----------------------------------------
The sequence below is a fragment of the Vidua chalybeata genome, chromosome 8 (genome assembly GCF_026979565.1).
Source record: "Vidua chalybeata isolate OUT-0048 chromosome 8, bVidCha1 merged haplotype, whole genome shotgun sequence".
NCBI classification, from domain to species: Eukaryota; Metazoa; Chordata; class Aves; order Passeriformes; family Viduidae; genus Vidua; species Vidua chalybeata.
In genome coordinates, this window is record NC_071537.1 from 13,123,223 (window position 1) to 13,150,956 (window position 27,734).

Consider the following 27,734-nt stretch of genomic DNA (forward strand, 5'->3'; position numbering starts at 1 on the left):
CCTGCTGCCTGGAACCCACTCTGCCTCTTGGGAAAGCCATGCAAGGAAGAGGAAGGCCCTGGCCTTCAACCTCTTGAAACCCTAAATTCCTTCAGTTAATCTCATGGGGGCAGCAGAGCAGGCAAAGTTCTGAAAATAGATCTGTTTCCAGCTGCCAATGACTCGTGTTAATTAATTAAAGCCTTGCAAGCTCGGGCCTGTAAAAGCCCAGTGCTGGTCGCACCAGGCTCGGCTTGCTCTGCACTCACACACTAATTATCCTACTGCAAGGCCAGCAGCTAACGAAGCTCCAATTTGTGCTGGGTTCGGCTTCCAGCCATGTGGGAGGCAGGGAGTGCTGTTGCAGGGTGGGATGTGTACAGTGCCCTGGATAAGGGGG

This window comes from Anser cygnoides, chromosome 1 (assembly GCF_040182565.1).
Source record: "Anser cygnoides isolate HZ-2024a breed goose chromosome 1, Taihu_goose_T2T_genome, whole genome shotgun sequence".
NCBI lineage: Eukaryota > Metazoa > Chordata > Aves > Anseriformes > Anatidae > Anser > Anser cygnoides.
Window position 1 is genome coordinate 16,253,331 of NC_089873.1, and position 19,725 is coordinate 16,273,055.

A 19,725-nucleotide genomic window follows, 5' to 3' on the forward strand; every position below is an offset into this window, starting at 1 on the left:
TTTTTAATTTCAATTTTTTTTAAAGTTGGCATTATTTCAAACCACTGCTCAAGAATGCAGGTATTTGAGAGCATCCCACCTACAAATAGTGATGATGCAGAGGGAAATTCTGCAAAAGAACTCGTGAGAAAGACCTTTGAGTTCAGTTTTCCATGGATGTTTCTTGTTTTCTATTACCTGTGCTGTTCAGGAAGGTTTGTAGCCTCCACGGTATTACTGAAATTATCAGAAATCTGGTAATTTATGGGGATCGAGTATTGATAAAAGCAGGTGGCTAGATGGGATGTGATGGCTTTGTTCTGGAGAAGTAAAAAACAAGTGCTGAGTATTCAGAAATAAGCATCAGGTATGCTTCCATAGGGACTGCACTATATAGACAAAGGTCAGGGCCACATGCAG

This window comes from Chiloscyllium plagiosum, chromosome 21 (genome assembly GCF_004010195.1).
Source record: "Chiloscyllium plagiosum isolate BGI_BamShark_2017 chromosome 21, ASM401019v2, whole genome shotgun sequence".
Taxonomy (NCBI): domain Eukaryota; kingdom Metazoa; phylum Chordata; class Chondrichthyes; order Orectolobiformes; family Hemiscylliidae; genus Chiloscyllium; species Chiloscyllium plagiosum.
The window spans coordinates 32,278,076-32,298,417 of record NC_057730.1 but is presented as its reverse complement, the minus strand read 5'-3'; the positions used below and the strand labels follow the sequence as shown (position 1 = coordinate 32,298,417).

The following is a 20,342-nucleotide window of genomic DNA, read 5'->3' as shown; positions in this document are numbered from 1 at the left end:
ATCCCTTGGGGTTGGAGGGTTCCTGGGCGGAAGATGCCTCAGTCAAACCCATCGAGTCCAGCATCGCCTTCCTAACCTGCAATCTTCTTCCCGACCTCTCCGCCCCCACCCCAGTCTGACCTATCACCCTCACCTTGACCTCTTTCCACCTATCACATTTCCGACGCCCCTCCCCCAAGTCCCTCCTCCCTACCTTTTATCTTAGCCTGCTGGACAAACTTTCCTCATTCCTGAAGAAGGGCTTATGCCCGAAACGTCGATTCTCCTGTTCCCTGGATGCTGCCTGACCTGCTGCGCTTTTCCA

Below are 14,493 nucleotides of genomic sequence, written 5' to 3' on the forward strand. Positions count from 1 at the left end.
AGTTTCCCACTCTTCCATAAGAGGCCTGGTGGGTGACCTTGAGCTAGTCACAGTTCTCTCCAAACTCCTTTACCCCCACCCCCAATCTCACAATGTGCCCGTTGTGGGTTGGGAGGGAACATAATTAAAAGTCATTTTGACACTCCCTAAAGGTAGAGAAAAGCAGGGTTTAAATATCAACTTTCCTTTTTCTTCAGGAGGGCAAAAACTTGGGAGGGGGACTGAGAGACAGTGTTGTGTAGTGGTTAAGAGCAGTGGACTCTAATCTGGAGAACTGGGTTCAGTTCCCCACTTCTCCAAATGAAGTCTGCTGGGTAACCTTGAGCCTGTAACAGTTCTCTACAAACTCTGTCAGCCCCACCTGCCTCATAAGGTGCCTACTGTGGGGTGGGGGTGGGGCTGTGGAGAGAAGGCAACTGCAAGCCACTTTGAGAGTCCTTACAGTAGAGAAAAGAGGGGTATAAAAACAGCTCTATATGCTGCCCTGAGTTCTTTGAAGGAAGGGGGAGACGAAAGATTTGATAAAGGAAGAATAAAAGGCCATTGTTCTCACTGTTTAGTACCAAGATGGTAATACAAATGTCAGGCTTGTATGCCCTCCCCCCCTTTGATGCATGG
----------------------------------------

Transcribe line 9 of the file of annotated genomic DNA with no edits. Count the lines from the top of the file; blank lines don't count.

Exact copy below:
NCBI lineage: Eukaryota > Metazoa > Chordata > Aves > Anseriformes > Anatidae > Anser > Anser cygnoides.